HOMELESS get a better life

WHEN Sri Lankan Deen Mohammed arrived in South Africa more than 10 years ago his first encounter was with a group of thugs who robbed him of everything he owned, leaving him stranded on the streets of Durban.

WHEN Sri Lankan Deen Mohammed arrived in South Africa more than 10 years ago his first encounter was with a group of thugs who robbed him of everything he owned, leaving him stranded on the streets of Durban.

On the brink of being permanently homeless as a result of the incident, Mohammed decided he would take action after his time on the street revealed to him how the destitute lived.

"I saw people eating out of rubbish and sleeping on cardboard on pavements and some of these people even helped me with food."

Mohammed said it was this that prompted him to contact his family in Sri Lanka to ask them for money to set up the Durban Beach Shelter.

Today more than 170 people are fed twice daily at the shelter.

"We charge R20 a day and people who come have to be on the right track in life. There are some people who cannot afford to pay and we understand that.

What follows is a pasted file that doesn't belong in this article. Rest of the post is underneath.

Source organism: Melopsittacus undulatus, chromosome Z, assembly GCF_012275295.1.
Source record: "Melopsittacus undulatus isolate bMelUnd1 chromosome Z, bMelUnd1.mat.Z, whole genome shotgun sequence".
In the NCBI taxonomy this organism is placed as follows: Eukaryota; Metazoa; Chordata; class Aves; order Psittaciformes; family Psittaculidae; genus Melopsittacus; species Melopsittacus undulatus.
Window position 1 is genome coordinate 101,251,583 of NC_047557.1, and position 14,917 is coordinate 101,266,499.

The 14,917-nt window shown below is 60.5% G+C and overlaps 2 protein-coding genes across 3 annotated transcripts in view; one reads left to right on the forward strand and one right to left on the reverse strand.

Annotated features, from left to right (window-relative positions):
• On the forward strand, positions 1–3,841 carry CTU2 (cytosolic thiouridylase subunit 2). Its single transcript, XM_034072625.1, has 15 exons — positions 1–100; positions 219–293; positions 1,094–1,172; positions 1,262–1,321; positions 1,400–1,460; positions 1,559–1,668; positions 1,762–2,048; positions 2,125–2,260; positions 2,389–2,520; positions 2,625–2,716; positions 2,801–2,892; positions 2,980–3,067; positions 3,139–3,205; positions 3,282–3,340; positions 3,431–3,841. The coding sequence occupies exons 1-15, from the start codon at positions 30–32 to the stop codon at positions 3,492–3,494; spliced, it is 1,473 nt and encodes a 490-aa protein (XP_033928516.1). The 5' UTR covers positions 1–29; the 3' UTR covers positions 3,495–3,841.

We will allow them to stay for free for a while but we are providing much more than that R20 a day."

He said alcoholics, drug addicts and sex workers were forbidden from entering the shelter. The shelter is situated on the notorious Point Road, Durban's red light district and a haven for druglords.

Alida Lombard has been living at the shelter for the past five years.

"Deen is very good to me and though we have no privacy it is better than living on the streets."

Eric Ngubo said he chose to live at the shelter, because it was close to his place of work.

"It's the only place I can stay at here in Durban that is cheap. I come from the Midlands and that is too far to travel everyday."

Last week KwaZulu-Natal MEC for finance Ina Cronjé paid a visit to the shelter where she listened to the plight of the people living there.

She plans on working with the department of housing at the eThekwini municipality and the department of human settlements at provincial level to try to secure another venue for these homeless people.

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